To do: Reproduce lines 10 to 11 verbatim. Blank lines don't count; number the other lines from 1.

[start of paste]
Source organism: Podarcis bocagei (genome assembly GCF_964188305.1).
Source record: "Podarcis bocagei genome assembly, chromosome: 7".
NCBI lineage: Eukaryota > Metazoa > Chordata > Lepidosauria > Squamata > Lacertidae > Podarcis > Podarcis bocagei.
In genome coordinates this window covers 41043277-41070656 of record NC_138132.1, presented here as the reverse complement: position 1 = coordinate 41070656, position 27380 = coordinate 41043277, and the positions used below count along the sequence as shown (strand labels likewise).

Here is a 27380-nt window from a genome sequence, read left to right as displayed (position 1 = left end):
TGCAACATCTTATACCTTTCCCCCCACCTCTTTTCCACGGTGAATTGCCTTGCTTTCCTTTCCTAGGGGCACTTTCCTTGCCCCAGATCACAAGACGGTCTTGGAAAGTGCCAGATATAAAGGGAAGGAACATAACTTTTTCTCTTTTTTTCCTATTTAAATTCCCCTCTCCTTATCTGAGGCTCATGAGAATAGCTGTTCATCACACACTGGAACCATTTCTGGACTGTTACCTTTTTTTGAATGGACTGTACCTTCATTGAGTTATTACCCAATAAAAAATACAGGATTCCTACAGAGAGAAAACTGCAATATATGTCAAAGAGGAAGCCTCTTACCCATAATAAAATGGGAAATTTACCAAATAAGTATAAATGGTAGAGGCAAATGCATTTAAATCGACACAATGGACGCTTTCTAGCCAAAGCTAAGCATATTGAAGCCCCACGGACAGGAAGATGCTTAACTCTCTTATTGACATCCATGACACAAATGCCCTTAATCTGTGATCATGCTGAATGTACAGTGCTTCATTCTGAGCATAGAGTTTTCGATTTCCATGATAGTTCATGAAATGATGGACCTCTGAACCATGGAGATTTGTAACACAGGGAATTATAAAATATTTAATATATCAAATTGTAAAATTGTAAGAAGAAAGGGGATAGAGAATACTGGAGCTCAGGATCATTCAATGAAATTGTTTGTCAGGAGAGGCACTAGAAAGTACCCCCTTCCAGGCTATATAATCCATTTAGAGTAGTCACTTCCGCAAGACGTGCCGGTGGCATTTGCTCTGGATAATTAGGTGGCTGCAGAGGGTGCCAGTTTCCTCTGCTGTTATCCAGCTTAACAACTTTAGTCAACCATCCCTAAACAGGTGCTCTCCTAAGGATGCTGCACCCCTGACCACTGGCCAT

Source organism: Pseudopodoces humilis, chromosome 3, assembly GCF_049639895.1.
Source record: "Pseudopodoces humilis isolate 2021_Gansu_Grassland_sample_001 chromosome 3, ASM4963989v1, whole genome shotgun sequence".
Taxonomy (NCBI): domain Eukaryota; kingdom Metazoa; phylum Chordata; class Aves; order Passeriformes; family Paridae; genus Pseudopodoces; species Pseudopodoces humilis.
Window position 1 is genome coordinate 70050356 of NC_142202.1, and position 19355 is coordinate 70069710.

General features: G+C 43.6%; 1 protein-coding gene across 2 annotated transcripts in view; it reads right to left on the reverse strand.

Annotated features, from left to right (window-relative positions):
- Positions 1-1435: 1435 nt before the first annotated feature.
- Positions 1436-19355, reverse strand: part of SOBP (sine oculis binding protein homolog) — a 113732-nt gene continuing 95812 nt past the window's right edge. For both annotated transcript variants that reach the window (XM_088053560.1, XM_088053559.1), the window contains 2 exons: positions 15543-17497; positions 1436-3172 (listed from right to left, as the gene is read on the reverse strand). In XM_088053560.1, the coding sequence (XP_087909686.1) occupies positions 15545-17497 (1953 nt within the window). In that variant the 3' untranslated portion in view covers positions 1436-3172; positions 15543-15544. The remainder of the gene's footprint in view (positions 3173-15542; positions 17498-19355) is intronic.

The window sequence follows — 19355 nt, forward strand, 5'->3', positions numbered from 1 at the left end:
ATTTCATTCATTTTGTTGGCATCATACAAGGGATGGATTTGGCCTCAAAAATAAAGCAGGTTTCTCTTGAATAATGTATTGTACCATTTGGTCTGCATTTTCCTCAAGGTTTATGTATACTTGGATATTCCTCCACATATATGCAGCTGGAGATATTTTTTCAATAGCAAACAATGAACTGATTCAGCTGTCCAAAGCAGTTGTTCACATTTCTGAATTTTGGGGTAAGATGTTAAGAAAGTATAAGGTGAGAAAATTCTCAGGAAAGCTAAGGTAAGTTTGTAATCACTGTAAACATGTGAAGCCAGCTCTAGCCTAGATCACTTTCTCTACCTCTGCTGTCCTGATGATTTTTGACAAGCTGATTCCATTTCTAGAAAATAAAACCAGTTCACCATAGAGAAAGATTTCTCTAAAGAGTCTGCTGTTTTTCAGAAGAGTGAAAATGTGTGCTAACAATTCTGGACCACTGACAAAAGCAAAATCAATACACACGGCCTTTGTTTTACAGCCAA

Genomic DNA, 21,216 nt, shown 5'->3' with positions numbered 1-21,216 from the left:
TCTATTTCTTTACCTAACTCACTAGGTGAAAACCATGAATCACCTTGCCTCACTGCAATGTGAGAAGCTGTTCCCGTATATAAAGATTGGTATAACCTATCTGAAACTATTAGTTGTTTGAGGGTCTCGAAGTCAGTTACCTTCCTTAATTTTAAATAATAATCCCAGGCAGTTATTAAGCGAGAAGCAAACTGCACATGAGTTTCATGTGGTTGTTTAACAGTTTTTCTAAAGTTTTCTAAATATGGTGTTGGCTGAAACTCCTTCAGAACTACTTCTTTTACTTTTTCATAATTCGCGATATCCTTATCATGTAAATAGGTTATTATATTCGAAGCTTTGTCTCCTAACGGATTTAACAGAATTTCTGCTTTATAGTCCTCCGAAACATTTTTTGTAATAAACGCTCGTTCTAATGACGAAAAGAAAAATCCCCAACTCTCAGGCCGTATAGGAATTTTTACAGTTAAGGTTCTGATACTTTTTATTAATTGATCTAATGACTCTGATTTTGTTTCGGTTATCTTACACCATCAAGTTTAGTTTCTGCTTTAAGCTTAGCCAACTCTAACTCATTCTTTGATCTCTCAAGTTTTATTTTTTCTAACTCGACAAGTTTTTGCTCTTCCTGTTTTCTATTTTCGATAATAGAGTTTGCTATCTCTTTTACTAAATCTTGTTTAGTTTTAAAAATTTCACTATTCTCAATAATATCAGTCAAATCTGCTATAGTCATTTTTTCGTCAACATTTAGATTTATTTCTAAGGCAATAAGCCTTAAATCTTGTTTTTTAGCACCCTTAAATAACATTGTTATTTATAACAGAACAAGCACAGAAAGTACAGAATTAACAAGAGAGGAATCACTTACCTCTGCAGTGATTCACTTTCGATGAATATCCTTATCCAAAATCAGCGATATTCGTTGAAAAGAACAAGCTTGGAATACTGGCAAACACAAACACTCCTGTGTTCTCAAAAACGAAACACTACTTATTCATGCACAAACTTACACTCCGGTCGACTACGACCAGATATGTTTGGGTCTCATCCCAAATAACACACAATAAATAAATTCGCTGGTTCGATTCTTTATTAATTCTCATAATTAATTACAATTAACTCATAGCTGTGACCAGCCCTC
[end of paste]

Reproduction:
Window position 1 is genome coordinate 70050356 of NC_142202.1, and position 19355 is coordinate 70069710.

General features: G+C 43.6%; 1 protein-coding gene across 2 annotated transcripts in view; it reads right to left on the reverse strand.